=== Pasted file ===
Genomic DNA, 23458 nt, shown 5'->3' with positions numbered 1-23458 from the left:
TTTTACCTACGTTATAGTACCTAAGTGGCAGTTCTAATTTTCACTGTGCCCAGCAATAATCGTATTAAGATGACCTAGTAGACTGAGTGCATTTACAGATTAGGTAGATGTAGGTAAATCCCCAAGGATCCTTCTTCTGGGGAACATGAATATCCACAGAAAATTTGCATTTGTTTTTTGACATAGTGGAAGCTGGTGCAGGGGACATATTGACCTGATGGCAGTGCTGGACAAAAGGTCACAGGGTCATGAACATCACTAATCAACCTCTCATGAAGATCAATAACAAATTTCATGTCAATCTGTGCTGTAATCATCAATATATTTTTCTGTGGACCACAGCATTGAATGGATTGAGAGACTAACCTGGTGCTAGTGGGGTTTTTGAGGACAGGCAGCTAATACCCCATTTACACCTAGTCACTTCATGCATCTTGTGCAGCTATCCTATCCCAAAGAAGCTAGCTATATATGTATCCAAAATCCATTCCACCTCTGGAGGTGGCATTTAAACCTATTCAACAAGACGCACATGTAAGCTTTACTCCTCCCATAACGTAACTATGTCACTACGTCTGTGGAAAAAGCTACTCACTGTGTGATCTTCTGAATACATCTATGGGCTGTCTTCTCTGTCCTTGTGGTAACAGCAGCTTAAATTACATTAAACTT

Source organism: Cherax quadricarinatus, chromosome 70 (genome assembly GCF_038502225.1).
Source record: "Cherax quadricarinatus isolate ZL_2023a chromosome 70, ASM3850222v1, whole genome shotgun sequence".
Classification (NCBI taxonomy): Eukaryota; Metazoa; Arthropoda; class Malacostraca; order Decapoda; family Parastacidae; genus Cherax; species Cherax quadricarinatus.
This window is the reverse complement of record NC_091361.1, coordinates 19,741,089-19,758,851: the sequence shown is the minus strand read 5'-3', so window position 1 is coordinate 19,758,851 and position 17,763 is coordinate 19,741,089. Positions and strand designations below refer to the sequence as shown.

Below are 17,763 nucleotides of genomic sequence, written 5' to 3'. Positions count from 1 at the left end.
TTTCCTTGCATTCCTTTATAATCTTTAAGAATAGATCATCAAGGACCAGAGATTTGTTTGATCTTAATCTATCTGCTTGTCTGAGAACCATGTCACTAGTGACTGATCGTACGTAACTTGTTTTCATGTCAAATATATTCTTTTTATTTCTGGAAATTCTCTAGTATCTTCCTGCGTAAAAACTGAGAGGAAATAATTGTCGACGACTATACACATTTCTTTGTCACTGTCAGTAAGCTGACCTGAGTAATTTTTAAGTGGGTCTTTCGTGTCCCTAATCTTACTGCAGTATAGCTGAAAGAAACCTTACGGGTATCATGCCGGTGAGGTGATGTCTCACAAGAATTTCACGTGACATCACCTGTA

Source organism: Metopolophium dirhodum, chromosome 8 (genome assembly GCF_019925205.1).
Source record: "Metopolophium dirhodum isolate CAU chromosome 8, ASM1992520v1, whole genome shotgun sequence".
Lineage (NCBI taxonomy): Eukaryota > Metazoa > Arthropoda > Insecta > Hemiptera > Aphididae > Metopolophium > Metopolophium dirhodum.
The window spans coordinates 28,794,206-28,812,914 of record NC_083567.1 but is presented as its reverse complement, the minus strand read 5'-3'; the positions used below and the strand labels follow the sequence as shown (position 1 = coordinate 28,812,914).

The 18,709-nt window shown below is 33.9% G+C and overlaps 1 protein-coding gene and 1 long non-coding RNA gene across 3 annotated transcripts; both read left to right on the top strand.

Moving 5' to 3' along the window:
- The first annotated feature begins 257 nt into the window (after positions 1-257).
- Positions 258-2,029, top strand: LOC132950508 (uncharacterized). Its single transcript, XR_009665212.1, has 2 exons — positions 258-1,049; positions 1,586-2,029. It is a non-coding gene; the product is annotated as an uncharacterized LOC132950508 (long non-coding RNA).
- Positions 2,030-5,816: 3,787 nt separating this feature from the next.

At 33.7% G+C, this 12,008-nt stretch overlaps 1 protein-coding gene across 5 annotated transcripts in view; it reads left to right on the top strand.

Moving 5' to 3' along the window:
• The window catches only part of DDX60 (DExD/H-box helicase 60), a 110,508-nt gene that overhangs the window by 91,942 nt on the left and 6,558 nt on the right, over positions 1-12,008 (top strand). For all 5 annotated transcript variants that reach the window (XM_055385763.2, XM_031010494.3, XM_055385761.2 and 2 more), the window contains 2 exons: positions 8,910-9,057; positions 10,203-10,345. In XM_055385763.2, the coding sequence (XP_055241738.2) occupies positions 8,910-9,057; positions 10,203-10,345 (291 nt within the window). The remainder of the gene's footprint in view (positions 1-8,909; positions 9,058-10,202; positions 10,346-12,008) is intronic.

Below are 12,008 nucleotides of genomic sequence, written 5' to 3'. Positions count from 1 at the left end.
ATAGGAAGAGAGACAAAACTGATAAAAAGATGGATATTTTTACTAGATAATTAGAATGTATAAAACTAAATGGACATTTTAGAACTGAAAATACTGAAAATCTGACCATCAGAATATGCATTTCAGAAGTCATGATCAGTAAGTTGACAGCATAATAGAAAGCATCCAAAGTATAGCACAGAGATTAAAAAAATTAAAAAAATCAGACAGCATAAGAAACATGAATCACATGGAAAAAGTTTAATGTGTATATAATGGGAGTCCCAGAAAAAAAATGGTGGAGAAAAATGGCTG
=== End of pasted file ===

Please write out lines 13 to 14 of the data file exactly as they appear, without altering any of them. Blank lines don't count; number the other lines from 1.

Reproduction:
The 18,709-nt window shown below is 33.9% G+C and overlaps 1 protein-coding gene and 1 long non-coding RNA gene across 3 annotated transcripts; both read left to right on the top strand.

Moving 5' to 3' along the window: